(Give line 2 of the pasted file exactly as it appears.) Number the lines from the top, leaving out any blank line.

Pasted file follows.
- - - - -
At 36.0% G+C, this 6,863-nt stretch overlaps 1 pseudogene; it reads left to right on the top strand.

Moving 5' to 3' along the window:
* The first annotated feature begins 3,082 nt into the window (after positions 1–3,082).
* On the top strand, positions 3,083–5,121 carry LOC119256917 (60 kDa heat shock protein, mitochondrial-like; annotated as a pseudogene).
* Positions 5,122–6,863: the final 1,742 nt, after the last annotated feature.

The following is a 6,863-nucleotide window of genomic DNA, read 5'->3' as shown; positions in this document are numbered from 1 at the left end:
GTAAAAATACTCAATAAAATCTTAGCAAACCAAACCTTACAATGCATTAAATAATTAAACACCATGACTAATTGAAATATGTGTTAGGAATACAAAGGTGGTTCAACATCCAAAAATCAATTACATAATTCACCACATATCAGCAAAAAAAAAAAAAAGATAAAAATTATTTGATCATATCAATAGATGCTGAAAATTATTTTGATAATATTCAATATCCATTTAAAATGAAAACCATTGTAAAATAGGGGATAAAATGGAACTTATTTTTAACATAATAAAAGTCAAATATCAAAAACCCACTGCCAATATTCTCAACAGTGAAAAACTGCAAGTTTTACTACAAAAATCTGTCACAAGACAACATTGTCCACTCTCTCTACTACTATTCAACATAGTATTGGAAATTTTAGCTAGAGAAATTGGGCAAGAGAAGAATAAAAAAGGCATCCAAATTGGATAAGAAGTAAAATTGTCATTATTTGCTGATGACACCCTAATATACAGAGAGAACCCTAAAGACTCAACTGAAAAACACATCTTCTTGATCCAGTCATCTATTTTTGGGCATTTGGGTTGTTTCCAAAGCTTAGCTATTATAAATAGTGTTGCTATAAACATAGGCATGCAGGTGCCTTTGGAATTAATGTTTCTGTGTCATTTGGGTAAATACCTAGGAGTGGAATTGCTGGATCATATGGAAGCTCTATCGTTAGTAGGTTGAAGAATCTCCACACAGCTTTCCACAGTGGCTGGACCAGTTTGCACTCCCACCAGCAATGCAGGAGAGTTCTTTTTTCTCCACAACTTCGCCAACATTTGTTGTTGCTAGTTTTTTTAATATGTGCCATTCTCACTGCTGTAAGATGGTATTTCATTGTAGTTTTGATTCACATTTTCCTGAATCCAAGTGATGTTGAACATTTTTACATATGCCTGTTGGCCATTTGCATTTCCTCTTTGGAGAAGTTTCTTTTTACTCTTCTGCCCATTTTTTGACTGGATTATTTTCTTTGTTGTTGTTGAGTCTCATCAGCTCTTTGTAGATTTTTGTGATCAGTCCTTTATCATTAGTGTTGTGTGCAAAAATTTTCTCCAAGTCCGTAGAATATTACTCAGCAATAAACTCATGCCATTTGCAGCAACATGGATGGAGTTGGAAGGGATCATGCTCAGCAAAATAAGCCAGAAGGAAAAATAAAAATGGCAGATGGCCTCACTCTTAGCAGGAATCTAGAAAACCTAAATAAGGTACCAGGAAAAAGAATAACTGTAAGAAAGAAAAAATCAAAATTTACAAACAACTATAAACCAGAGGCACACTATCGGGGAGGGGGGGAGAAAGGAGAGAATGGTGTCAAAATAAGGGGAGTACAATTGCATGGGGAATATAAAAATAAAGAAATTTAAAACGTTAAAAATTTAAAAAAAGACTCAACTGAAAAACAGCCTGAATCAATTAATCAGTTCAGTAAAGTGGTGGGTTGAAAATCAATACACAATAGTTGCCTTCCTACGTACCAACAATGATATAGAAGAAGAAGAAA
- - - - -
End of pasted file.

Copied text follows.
Moving 5' to 3' along the window: